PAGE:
Fighting fire with a fire.

March 23, 2015
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We were escorted to the perimeter of Chicago’s O’Hare airport on a miserably cold September night. I was there with Downtown Partners  art director, Scott Rasmussen and art producer, Matt Jasperson to shoot a pro bono campaign for The 100 Club of Chicago–a financial support organization for families of first responders killed in the line of duty. These ads were to appear on bus shelters throughout the city.

My creative direction was to depict how vulnerable families of first responders are to mortal threats their loved ones face on the job. This concept by Scott Rasmussen, was simply called “Fire”. It showed a mother and 3 children on the scene of a chemical blaze alongside their Firefighter husband and father.

“I wanted to communicate the dual (and potentially contradictory) ideas of impending physical danger, and calm concern.” –Scott Rasmussen, Art Director 

From a creative standpoint my goal was to capture everything in-camera avoiding the use of CGI . Though where does one get to shoot a raging fire with a $0 budget? Fortunately, the firefighters themselves came to the rescue. We were offered a controlled blaze by the Chicago Fire Department at their austere air rescue training facility on the grounds of O’Hare.The centerpiece of which is a blackened steel model airplane fuselage the size of a 737. When set alight the flames rise 30′ engulfing the jet and sending black plumes into the air. This gas grill on steroids would provide the perfect raging fire, as long as I didn’t get vaporized in the process.  Seen from an incoming jet, this spectacle could easily be mistaken for a grim tragedy.

I wasn’t sure if we were going to be able to capture the level danger that I had imagined… Yes, we could capture all the elements separately, but would they all marry together into a believable whole?” –SR

Night fell as the rain retreated but the wind picked up and became very cold. Readied with a camera and a walkie-talkie, the warning alarm sounded from the control center and a “GUSH” or natural gas could be heard from across the grounds. Within seconds the plane disappeared into hot orange light illuminating the sky. I shot quickly at a 90-degree angle to the wind, which blew the heat (mostly) away from me, however the ambient heat would become so unbearable I was forced to back-off after 45 seconds. I radioed the control tower to, “kill it!”. None-the-less, the smell of burning hair on my own face was undeniable. I repeated this 2 more times until I had a library of tack sharp exposures of the most beautiful dancing flames (and a shave).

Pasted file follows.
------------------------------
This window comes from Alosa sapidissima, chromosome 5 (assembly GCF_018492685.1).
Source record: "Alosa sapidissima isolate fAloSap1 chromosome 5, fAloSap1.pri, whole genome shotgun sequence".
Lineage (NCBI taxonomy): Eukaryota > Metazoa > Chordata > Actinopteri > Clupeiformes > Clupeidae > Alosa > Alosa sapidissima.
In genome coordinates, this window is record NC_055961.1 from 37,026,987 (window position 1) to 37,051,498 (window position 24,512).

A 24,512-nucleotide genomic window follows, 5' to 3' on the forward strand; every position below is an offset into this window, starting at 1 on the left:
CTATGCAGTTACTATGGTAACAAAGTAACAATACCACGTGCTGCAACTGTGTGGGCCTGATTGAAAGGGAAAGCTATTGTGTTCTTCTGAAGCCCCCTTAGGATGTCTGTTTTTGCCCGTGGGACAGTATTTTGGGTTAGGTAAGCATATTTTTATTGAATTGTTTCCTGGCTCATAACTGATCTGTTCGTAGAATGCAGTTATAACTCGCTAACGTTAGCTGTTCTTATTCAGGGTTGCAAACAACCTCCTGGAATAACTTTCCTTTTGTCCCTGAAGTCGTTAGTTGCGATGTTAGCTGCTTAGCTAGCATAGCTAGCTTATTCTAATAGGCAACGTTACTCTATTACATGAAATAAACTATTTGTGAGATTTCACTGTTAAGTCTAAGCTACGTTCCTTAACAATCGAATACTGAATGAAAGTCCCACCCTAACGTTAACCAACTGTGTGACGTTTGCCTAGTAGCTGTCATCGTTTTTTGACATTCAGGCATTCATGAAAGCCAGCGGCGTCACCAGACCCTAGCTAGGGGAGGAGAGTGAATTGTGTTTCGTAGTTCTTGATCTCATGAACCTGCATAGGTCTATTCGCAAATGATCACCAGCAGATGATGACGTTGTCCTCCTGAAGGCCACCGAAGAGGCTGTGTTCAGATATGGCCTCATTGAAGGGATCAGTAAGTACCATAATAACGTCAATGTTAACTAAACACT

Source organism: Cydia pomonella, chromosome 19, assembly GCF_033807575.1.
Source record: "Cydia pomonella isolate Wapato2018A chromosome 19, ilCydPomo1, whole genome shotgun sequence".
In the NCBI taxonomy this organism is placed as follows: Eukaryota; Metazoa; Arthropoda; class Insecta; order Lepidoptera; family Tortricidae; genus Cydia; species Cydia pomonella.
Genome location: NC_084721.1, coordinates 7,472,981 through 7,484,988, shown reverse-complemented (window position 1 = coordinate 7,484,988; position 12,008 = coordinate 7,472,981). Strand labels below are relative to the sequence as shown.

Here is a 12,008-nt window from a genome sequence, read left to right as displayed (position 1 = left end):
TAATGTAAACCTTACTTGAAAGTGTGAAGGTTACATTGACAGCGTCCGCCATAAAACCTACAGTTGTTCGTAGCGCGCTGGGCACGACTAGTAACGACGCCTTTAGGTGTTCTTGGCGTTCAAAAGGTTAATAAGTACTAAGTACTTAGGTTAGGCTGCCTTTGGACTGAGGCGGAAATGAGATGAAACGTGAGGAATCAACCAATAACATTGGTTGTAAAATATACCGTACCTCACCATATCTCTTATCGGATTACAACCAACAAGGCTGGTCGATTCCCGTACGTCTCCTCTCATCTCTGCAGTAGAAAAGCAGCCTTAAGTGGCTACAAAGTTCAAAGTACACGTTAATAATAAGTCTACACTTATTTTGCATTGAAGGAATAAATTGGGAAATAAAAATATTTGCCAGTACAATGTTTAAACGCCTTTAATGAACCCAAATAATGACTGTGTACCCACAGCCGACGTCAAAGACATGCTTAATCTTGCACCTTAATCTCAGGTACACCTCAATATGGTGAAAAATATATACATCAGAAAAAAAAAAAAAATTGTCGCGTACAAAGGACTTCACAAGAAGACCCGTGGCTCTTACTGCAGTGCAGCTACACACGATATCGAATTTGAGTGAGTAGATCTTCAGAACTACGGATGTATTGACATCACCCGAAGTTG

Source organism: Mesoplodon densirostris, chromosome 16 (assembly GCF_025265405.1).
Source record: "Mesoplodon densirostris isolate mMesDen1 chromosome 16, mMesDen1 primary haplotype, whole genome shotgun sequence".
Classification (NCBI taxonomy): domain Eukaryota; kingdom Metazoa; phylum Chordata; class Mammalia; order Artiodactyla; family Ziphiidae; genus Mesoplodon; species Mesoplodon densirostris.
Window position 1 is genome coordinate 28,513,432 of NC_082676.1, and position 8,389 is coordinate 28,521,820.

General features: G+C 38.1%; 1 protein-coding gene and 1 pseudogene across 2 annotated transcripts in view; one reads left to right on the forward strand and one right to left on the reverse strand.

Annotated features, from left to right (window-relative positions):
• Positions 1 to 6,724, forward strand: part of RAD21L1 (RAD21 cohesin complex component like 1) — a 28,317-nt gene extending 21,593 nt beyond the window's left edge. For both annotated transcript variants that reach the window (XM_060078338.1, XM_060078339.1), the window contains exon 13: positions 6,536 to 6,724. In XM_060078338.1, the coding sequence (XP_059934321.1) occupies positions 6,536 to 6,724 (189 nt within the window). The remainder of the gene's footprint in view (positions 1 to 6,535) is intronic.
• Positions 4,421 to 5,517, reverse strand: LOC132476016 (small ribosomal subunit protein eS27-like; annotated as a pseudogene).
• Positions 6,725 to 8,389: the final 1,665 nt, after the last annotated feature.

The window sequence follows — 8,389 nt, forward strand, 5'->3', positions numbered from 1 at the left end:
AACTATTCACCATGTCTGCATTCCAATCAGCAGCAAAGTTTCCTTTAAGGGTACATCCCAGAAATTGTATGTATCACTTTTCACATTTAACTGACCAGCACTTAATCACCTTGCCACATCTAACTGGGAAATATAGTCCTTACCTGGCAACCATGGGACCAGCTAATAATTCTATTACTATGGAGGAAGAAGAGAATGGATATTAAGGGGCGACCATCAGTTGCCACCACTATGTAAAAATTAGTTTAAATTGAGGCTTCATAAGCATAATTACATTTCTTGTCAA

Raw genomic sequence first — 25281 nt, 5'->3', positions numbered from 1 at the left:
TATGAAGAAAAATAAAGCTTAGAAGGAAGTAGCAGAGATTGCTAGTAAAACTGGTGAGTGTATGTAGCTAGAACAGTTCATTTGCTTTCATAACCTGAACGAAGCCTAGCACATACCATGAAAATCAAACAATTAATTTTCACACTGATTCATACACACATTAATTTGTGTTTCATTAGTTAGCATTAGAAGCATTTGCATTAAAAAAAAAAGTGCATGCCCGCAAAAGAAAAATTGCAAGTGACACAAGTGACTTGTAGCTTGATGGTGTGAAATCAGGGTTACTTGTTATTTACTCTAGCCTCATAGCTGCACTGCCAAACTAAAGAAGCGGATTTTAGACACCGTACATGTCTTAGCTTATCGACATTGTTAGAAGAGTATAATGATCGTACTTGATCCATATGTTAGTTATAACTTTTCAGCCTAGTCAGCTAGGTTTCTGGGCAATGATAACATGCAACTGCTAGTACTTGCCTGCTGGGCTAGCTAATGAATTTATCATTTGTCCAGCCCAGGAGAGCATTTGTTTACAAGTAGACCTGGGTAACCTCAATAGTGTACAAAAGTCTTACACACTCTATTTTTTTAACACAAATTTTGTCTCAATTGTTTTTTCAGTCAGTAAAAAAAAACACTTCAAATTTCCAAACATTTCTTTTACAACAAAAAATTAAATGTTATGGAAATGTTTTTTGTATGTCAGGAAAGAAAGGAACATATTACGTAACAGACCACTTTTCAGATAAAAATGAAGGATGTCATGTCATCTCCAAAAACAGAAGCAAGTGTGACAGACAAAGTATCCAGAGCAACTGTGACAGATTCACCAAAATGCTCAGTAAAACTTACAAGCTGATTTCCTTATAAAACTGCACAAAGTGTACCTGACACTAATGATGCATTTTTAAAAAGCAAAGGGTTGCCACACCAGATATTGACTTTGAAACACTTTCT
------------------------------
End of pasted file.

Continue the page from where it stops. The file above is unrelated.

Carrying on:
Next, we went to work on shooting the foreground blocking talent positions and styling the set as a fire scene. Coincidentally I’d just happened upon an actual Chicago fire and shot reference photos. Later I collected detritus from abandoned lots to use for the styling. Water was from sprayed across the concrete from a fire truck to reflect light on the ground. We replicated the fire’s backlight with orange strobes shot through a 12’ silk held against the wind by 2 men and 200 lbs of sandbags.

“Because the family is only there metaphorically, I didn’t want them to be panicked by being so close to the fire…I did, however, want them to be worried…Striking this balance of performance was crucial.” –SR

Near freezing temperatures and deafening wind made it a challenge to direct the talent, most of who were small shivering children, also volunteering. Between shots my team swept in with blankets and coats to warm them while we reviewed images on the computer. Back-up child talent sat toasty in my car until they were called in.

Editing through all these elements, I composited a single layout for my retoucher to follow. I added elements into the layers of flame shot the week before. Buildings, a steel trellis, an old metal silo offered context and took us away from the airport and into an industrial park of sorts. Carefully blending flame, smoke and light took insightful judgment on all our parts, plus a degree of imagination as this was something we’ve never actually witnessed before. The result is a hyper-real metaphor for The 100 Club that’s as eye catching as it is compelling. Look for them this spring and summer around Chicago.

 

 Production Credits// Retouching: Stick Digital, Producer: Audrey Cho, Styling: Agga B, Make up: Rose Austra, Camera assistants: Tim Blokel, Nate Smith, Travas Machel, Sean Collier, Casting: Planet Earth Agency, Equiptment: ProGear Rental, Camera: Phase One IQ250


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